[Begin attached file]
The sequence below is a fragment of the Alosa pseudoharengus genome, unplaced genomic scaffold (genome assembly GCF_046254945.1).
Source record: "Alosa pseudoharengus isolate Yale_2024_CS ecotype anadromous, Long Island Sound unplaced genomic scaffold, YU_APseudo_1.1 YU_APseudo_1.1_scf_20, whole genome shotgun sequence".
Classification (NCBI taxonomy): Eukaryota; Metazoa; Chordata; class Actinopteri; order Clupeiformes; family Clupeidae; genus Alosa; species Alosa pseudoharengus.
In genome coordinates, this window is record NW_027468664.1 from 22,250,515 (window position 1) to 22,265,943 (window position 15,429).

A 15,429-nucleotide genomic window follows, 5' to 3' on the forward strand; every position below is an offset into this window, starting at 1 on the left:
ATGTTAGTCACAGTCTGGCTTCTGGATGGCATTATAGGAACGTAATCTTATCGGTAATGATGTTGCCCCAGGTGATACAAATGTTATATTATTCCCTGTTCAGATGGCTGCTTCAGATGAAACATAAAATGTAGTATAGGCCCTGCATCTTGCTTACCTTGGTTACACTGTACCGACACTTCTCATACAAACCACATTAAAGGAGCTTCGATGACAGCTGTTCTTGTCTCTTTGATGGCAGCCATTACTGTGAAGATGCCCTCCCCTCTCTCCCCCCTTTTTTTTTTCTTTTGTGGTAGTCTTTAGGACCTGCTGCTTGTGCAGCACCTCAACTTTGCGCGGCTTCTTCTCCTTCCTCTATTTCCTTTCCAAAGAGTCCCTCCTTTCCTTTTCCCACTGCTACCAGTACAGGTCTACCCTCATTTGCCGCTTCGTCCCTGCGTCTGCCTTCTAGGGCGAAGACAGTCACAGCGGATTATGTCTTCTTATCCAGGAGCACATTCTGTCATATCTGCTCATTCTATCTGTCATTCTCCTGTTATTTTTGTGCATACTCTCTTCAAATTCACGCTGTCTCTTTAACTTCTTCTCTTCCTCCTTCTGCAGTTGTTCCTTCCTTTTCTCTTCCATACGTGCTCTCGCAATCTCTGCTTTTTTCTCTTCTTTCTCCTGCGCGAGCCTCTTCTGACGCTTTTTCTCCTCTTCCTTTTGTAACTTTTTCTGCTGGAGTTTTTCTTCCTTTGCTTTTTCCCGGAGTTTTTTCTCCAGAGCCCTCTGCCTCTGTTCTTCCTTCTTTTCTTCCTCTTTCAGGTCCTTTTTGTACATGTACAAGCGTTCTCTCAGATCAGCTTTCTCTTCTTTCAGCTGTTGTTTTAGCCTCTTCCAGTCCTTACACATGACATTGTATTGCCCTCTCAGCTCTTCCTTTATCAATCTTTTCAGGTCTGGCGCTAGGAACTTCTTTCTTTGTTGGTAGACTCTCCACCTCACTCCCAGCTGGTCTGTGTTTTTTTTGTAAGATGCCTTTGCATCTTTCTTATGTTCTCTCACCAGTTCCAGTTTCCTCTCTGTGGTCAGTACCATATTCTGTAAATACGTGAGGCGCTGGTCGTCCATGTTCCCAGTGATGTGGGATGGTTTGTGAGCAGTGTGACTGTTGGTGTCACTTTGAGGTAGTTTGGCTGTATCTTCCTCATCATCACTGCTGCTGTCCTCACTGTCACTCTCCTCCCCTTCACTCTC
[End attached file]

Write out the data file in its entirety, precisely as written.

The sequence below is a fragment of the Alosa pseudoharengus genome, unplaced genomic scaffold (genome assembly GCF_046254945.1).
Source record: "Alosa pseudoharengus isolate Yale_2024_CS ecotype anadromous, Long Island Sound unplaced genomic scaffold, YU_APseudo_1.1 YU_APseudo_1.1_scf_20, whole genome shotgun sequence".
Classification (NCBI taxonomy): Eukaryota; Metazoa; Chordata; class Actinopteri; order Clupeiformes; family Clupeidae; genus Alosa; species Alosa pseudoharengus.
In genome coordinates, this window is record NW_027468664.1 from 22,250,515 (window position 1) to 22,265,943 (window position 15,429).

A 15,429-nucleotide genomic window follows, 5' to 3' on the forward strand; every position below is an offset into this window, starting at 1 on the left:
ATGTTAGTCACAGTCTGGCTTCTGGATGGCATTATAGGAACGTAATCTTATCGGTAATGATGTTGCCCCAGGTGATACAAATGTTATATTATTCCCTGTTCAGATGGCTGCTTCAGATGAAACATAAAATGTAGTATAGGCCCTGCATCTTGCTTACCTTGGTTACACTGTACCGACACTTCTCATACAAACCACATTAAAGGAGCTTCGATGACAGCTGTTCTTGTCTCTTTGATGGCAGCCATTACTGTGAAGATGCCCTCCCCTCTCTCCCCCCTTTTTTTTTTCTTTTGTGGTAGTCTTTAGGACCTGCTGCTTGTGCAGCACCTCAACTTTGCGCGGCTTCTTCTCCTTCCTCTATTTCCTTTCCAAAGAGTCCCTCCTTTCCTTTTCCCACTGCTACCAGTACAGGTCTACCCTCATTTGCCGCTTCGTCCCTGCGTCTGCCTTCTAGGGCGAAGACAGTCACAGCGGATTATGTCTTCTTATCCAGGAGCACATTCTGTCATATCTGCTCATTCTATCTGTCATTCTCCTGTTATTTTTGTGCATACTCTCTTCAAATTCACGCTGTCTCTTTAACTTCTTCTCTTCCTCCTTCTGCAGTTGTTCCTTCCTTTTCTCTTCCATACGTGCTCTCGCAATCTCTGCTTTTTTCTCTTCTTTCTCCTGCGCGAGCCTCTTCTGACGCTTTTTCTCCTCTTCCTTTTGTAACTTTTTCTGCTGGAGTTTTTCTTCCTTTGCTTTTTCCCGGAGTTTTTTCTCCAGAGCCCTCTGCCTCTGTTCTTCCTTCTTTTCTTCCTCTTTCAGGTCCTTTTTGTACATGTACAAGCGTTCTCTCAGATCAGCTTTCTCTTCTTTCAGCTGTTGTTTTAGCCTCTTCCAGTCCTTACACATGACATTGTATTGCCCTCTCAGCTCTTCCTTTATCAATCTTTTCAGGTCTGGCGCTAGGAACTTCTTTCTTTGTTGGTAGACTCTCCACCTCACTCCCAGCTGGTCTGTGTTTTTTTTGTAAGATGCCTTTGCATCTTTCTTATGTTCTCTCACCAGTTCCAGTTTCCTCTCTGTGGTCAGTACCATATTCTGTAAATACGTGAGGCGCTGGTCGTCCATGTTCCCAGTGATGTGGGATGGTTTGTGAGCAGTGTGACTGTTGGTGTCACTTTGAGGTAGTTTGGCTGTATCTTCCTCATCATCACTGCTGCTGTCCTCACTGTCACTCTCCTCCCCTTCACTCTC